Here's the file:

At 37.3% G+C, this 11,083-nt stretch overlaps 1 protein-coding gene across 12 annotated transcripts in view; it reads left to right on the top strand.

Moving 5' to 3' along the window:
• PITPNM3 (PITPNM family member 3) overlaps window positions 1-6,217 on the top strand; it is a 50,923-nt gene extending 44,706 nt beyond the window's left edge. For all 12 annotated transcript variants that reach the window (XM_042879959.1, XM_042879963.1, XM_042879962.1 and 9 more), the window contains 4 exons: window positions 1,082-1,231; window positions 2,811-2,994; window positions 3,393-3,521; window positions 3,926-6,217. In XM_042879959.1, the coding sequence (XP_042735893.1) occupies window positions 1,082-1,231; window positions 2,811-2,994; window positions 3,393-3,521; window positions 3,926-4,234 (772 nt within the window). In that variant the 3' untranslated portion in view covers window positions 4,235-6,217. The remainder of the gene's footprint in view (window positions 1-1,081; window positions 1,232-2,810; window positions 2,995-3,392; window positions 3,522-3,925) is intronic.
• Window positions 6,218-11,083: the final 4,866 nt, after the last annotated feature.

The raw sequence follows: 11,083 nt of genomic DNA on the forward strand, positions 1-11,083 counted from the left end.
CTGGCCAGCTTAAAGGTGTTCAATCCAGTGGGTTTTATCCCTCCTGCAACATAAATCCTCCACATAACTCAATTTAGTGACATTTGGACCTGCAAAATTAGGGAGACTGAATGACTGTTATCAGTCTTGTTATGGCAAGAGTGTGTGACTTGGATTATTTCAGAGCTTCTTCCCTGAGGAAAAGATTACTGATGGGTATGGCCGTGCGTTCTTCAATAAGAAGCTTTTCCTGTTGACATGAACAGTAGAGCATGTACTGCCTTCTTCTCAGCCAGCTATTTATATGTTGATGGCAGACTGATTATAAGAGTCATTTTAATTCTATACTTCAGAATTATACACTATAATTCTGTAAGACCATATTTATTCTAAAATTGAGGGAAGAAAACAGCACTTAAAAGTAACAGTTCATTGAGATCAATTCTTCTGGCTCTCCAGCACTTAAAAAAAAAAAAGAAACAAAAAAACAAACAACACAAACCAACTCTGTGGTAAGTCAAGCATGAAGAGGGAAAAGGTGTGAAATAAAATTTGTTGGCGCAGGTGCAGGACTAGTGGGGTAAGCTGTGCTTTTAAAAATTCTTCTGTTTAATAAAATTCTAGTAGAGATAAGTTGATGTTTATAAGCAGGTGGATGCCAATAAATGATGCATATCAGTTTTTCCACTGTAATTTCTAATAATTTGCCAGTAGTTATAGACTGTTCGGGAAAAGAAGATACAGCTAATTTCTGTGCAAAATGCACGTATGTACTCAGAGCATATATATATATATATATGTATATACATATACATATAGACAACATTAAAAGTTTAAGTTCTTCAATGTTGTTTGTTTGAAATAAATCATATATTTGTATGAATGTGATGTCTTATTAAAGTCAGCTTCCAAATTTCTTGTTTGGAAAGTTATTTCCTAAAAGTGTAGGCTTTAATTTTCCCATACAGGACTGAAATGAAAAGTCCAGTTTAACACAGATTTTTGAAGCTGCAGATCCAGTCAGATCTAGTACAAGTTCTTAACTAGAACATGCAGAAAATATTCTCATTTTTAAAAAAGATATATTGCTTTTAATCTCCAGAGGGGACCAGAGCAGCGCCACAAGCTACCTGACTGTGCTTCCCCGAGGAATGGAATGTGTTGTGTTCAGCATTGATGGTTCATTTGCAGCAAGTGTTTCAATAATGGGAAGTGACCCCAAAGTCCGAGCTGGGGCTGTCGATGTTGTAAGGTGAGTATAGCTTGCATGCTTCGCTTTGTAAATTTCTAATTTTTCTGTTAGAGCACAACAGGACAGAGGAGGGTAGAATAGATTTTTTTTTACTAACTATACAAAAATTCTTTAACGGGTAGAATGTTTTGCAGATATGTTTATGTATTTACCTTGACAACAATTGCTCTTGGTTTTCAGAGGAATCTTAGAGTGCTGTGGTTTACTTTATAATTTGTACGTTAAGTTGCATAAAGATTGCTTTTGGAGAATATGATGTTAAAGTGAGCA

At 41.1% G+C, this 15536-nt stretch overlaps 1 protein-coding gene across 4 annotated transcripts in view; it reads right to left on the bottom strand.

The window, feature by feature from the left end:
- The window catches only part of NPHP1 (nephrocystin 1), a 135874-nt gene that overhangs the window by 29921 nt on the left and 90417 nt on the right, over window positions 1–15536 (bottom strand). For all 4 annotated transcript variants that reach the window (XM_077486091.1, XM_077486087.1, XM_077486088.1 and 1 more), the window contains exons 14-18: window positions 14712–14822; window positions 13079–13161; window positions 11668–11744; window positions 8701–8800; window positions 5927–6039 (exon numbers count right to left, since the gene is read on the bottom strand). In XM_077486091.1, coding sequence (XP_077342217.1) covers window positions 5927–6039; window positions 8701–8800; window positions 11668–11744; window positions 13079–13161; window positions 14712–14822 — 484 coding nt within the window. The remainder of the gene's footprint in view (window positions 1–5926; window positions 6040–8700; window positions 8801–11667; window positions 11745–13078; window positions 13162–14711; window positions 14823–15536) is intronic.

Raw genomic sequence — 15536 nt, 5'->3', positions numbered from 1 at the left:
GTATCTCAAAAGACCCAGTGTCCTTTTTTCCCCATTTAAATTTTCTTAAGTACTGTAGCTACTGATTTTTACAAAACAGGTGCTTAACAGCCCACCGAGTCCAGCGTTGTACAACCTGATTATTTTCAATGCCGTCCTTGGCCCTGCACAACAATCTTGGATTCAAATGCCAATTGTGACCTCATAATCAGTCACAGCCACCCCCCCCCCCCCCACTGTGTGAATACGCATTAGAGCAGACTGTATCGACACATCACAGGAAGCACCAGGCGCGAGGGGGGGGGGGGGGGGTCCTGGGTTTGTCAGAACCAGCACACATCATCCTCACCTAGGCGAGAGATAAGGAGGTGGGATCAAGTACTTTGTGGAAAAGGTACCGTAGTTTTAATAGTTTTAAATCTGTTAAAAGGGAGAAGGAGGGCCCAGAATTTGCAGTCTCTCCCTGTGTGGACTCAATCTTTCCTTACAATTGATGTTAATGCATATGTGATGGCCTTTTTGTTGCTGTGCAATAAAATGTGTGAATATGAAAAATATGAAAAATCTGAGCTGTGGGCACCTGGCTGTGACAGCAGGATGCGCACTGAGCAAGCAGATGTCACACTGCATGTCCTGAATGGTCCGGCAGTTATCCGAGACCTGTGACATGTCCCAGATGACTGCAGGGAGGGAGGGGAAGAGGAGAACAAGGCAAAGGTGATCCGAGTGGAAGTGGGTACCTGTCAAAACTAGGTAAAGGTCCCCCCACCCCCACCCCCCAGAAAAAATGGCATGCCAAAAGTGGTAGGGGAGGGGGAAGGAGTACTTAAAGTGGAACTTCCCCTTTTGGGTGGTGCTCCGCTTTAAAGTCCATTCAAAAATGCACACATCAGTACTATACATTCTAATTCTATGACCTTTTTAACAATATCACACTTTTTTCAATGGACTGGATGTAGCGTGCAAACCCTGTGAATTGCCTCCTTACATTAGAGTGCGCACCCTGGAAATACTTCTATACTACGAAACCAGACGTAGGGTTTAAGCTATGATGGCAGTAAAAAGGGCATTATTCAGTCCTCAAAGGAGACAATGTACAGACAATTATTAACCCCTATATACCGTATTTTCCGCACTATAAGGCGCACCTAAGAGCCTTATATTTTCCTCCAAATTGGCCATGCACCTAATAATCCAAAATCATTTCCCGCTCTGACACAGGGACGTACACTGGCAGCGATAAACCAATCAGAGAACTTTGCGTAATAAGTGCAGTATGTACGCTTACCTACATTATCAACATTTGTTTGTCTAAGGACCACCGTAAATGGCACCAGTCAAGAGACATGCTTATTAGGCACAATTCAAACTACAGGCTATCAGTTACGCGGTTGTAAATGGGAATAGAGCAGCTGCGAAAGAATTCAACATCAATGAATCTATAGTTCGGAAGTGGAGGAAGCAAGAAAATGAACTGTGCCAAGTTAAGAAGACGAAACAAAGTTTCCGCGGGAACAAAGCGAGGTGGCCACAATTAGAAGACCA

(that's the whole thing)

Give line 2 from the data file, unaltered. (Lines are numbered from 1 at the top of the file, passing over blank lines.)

Moving 5' to 3' along the window: